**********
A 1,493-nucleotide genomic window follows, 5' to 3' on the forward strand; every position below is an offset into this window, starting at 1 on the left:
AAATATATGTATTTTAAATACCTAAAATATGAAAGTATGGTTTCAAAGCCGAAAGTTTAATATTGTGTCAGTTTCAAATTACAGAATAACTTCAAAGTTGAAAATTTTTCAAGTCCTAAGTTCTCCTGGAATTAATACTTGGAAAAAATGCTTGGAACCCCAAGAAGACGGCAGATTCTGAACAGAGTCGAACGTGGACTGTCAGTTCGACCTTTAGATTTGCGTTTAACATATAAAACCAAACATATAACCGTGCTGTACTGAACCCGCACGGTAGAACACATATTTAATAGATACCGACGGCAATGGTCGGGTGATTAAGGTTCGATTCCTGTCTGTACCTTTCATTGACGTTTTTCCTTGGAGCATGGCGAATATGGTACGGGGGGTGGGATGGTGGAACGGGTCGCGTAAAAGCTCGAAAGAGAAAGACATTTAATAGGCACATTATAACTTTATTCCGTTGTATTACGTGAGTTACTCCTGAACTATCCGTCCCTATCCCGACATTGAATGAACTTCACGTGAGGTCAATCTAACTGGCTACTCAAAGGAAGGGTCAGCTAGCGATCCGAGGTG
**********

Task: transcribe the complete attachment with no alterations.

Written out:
A 1,493-nucleotide genomic window follows, 5' to 3' on the forward strand; every position below is an offset into this window, starting at 1 on the left:
AAATATATGTATTTTAAATACCTAAAATATGAAAGTATGGTTTCAAAGCCGAAAGTTTAATATTGTGTCAGTTTCAAATTACAGAATAACTTCAAAGTTGAAAATTTTTCAAGTCCTAAGTTCTCCTGGAATTAATACTTGGAAAAAATGCTTGGAACCCCAAGAAGACGGCAGATTCTGAACAGAGTCGAACGTGGACTGTCAGTTCGACCTTTAGATTTGCGTTTAACATATAAAACCAAACATATAACCGTGCTGTACTGAACCCGCACGGTAGAACACATATTTAATAGATACCGACGGCAATGGTCGGGTGATTAAGGTTCGATTCCTGTCTGTACCTTTCATTGACGTTTTTCCTTGGAGCATGGCGAATATGGTACGGGGGGTGGGATGGTGGAACGGGTCGCGTAAAAGCTCGAAAGAGAAAGACATTTAATAGGCACATTATAACTTTATTCCGTTGTATTACGTGAGTTACTCCTGAACTATCCGTCCCTATCCCGACATTGAATGAACTTCACGTGAGGTCAATCTAACTGGCTACTCAAAGGAAGGGTCAGCTAGCGATCCGAGGTG